The whole murder story felt predictable to me. Even though I didn’t know everything that was going on and didn’t see every hint, I didn’t feel very surprised about the way the solving of the murder was going. The WOW-moment just wasn’t there. I did like how the whole story about the twins got together eventually. The story became more of a whole with the revealing of the twins’ story, which felt like the right time because the story felt like it was getting stuck before that and the author didn’t know what to do.

Some of the characters in this book were interesting. I found the detective an interesting man, though a bit obvious. Mysterious, surprising life interests, family issues etc. Looks like he doesn’t care, but does. There also were some characters that felt unnecessary. For me it immediately felt like those were the characters to get you sidetracked and to mislead you .
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Must be one of the best books of its kind in recent years. Everything is so captivating, gripping - total page turner!and you don’t know what’s real and what not which makes it all the more interesting. Horowitz always gets it right!!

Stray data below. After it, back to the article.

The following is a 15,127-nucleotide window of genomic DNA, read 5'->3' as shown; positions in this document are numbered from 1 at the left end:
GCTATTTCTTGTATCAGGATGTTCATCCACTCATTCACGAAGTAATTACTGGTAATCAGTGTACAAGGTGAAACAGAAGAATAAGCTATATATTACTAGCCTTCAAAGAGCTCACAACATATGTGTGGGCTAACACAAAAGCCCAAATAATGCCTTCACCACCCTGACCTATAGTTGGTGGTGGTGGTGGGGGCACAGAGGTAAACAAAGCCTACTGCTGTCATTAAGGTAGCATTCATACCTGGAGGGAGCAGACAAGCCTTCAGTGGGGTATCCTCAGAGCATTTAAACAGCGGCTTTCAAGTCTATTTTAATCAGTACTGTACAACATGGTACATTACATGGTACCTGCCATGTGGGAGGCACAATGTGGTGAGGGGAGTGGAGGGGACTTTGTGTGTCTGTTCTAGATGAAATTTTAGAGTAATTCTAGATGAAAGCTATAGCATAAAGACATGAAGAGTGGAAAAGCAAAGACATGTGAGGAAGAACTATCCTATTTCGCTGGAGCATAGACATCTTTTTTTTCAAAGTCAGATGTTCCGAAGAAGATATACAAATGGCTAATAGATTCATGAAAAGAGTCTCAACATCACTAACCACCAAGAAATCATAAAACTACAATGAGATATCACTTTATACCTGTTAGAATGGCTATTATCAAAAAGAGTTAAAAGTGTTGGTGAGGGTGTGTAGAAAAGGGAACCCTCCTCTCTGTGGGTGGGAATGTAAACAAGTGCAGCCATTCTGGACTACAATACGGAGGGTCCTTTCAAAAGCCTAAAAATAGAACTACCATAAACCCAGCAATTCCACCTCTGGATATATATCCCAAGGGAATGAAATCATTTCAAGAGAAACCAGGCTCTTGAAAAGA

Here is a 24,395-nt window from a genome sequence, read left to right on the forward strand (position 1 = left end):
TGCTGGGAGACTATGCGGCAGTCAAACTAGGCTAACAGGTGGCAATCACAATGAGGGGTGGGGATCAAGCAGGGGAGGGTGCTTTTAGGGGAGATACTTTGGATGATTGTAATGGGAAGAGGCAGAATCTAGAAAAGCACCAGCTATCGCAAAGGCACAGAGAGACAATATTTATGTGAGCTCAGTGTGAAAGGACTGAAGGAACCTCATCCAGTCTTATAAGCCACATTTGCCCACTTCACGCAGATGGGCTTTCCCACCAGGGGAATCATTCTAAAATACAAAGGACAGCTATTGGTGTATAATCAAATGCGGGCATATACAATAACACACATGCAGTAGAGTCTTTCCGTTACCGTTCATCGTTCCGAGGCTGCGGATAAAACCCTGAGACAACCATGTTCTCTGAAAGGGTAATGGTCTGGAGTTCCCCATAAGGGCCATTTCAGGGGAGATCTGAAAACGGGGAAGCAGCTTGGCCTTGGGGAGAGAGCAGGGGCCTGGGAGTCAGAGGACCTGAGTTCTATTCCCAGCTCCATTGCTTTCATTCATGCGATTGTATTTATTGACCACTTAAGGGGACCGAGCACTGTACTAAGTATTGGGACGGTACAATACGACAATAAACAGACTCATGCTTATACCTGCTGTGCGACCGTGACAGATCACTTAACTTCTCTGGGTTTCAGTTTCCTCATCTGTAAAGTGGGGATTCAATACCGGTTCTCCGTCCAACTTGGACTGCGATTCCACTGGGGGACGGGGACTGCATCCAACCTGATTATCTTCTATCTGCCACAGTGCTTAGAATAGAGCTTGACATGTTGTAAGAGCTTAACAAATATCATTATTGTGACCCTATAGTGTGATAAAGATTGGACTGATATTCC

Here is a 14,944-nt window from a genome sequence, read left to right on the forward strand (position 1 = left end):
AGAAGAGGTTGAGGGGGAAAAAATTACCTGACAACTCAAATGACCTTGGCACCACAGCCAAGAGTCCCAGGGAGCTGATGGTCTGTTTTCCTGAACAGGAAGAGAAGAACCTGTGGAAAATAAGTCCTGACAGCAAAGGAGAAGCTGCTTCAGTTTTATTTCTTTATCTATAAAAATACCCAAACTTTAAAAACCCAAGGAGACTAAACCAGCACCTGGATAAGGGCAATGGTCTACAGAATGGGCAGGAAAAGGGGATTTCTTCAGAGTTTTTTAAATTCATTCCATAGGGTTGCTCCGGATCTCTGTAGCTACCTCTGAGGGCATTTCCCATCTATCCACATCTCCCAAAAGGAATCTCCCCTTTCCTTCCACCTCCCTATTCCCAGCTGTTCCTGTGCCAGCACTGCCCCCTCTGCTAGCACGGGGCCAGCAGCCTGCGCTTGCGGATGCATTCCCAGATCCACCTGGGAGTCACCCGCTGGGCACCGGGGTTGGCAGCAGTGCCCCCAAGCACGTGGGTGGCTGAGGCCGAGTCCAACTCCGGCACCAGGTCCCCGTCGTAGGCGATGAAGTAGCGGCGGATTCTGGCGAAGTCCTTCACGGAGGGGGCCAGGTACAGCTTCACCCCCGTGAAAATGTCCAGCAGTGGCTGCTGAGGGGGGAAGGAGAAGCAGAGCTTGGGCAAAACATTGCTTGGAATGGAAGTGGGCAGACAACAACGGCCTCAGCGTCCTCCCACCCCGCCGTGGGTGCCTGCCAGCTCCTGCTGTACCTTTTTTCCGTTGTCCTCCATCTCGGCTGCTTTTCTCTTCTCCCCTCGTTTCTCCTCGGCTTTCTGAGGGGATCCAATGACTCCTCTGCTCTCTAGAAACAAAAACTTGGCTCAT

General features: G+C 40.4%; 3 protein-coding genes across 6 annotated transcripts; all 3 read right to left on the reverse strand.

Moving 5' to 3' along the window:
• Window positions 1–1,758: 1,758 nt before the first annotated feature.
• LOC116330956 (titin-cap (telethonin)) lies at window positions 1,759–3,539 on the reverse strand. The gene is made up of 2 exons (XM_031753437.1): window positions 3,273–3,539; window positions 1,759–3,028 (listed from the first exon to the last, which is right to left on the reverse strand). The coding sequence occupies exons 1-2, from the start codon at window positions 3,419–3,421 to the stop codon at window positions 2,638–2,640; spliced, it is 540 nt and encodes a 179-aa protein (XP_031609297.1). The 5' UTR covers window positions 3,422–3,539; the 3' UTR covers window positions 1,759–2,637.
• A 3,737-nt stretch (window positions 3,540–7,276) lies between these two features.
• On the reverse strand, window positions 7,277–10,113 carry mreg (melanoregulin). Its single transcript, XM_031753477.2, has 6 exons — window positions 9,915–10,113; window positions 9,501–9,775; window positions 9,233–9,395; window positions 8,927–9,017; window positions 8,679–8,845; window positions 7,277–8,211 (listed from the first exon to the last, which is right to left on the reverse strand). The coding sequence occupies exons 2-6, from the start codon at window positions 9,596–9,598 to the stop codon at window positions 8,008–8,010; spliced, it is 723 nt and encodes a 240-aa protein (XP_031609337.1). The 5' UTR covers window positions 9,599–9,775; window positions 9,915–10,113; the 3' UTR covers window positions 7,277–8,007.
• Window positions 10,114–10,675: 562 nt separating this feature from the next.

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Just brilliant! I was shattered when I realised this was only an extract. Can't wait to read more - I'm hooked!
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The arrogance of this book annoyed me. I thought I would enjoy it as the premise (real author inserting himself into a crime thriller) was good, but I found Horowitz just comes off looking like a dick when he brags about meetings with Spielburg, goes on and on about how many things he's written for TV and badmouths a fictional (perhaps) character - did he create an asshole character because that's what it takes to make himself look good, or because he wanted an excuse to be an ass in a novel? 
Anyway, the story revolves around the strange death of a rich widow, and the crime (and the investigation) is quite well rendered, but unfortunately takes a backseat to Horowitz' posturing. I wouldn't bother.
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So this took me a bit of time to find enough time to sit down and really get into it.  It's really quite meta, a detective novel with its real life author as the narrator and central character, with real life stuff peppered throughout.

Once I'd given it enough time to work out what was going on, I raced through it and really enjoyed it.  It's a modern-day Sherlock mystery, complete with enigmatic but grump detective.  Really fun.
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A little while after arranging her own funeral a woman is murdered. 

This is a spectacular tale and can only be done in the way that Horowitz does. It is just terrific.

I love his writing style and the voice in my head while reading brings his books to life, so descriptive and beautiful, he really is a master storyteller.

This murder mystery is filled with drama and fabulous characters. It is original and brilliant.